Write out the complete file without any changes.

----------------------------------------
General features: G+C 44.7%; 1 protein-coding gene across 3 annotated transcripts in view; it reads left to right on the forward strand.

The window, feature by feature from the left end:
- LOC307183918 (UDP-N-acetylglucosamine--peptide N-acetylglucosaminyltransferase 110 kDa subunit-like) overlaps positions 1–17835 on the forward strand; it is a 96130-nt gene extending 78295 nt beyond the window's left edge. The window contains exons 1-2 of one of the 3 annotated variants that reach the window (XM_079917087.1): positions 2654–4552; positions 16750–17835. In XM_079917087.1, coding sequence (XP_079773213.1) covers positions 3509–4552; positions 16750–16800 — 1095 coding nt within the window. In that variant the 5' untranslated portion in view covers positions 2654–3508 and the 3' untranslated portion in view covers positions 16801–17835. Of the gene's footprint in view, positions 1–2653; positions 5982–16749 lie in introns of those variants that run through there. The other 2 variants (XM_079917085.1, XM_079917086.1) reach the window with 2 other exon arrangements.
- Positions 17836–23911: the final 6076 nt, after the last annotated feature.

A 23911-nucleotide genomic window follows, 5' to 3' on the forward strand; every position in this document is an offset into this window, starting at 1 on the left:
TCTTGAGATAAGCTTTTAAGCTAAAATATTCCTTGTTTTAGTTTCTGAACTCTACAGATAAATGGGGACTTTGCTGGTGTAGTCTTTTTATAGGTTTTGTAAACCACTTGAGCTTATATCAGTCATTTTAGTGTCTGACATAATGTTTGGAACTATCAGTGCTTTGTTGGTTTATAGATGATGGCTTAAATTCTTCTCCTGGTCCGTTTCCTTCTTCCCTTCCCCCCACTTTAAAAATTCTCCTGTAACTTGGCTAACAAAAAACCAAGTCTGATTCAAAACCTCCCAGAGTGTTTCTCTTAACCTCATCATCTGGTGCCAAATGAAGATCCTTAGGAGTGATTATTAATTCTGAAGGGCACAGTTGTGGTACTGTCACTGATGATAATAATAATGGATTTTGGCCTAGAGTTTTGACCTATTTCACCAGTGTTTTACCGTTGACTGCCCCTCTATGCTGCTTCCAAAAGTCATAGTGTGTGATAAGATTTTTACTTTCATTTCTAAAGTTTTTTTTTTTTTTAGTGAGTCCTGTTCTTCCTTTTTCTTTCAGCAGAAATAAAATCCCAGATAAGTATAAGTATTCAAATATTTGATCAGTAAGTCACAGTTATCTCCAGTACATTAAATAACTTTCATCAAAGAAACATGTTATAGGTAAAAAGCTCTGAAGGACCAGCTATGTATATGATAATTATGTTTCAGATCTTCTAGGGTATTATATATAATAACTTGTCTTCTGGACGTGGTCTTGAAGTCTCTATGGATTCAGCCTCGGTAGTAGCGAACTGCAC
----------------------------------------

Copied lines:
General features: G+C 44.7%; 1 protein-coding gene across 3 annotated transcripts in view; it reads left to right on the forward strand.

The window, feature by feature from the left end:
- LOC307183918 (UDP-N-acetylglucosamine--peptide N-acetylglucosaminyltransferase 110 kDa subunit-like) overlaps positions 1–17835 on the forward strand; it is a 96130-nt gene extending 78295 nt beyond the window's left edge. The window contains exons 1-2 of one of the 3 annotated variants that reach the window (XM_079917087.1): positions 2654–4552; positions 16750–17835. In XM_079917087.1, coding sequence (XP_079773213.1) covers positions 3509–4552; positions 16750–16800 — 1095 coding nt within the window. In that variant the 5' untranslated portion in view covers positions 2654–3508 and the 3' untranslated portion in view covers positions 16801–17835. Of the gene's footprint in view, positions 1–2653; positions 5982–16749 lie in introns of those variants that run through there. The other 2 variants (XM_079917085.1, XM_079917086.1) reach the window with 2 other exon arrangements.
- Positions 17836–23911: the final 6076 nt, after the last annotated feature.

A 23911-nucleotide genomic window follows, 5' to 3' on the forward strand; every position in this document is an offset into this window, starting at 1 on the left:
TCTTGAGATAAGCTTTTAAGCTAAAATATTCCTTGTTTTAGTTTCTGAACTCTACAGATAAATGGGGACTTTGCTGGTGTAGTCTTTTTATAGGTTTTGTAAACCACTTGAGCTTATATCAGTCATTTTAGTGTCTGACATAATGTTTGGAACTATCAGTGCTTTGTTGGTTTATAGATGATGGCTTAAATTCTTCTCCTGGTCCGTTTCCTTCTTCCCTTCCCCCCACTTTAAAAATTCTCCTGTAACTTGGCTAACAAAAAACCAAGTCTGATTCAAAACCTCCCAGAGTGTTTCTCTTAACCTCATCATCTGGTGCCAAATGAAGATCCTTAGGAGTGATTATTAATTCTGAAGGGCACAGTTGTGGTACTGTCACTGATGATAATAATAATGGATTTTGGCCTAGAGTTTTGACCTATTTCACCAGTGTTTTACCGTTGACTGCCCCTCTATGCTGCTTCCAAAAGTCATAGTGTGTGATAAGATTTTTACTTTCATTTCTAAAGTTTTTTTTTTTTTTAGTGAGTCCTGTTCTTCCTTTTTCTTTCAGCAGAAATAAAATCCCAGATAAGTATAAGTATTCAAATATTTGATCAGTAAGTCACAGTTATCTCCAGTACATTAAATAACTTTCATCAAAGAAACATGTTATAGGTAAAAAGCTCTGAAGGACCAGCTATGTATATGATAATTATGTTTCAGATCTTCTAGGGTATTATATATAATAACTTGTCTTCTGGACGTGGTCTTGAAGTCTCTATGGATTCAGCCTCGGTAGTAGCGAACTGCAC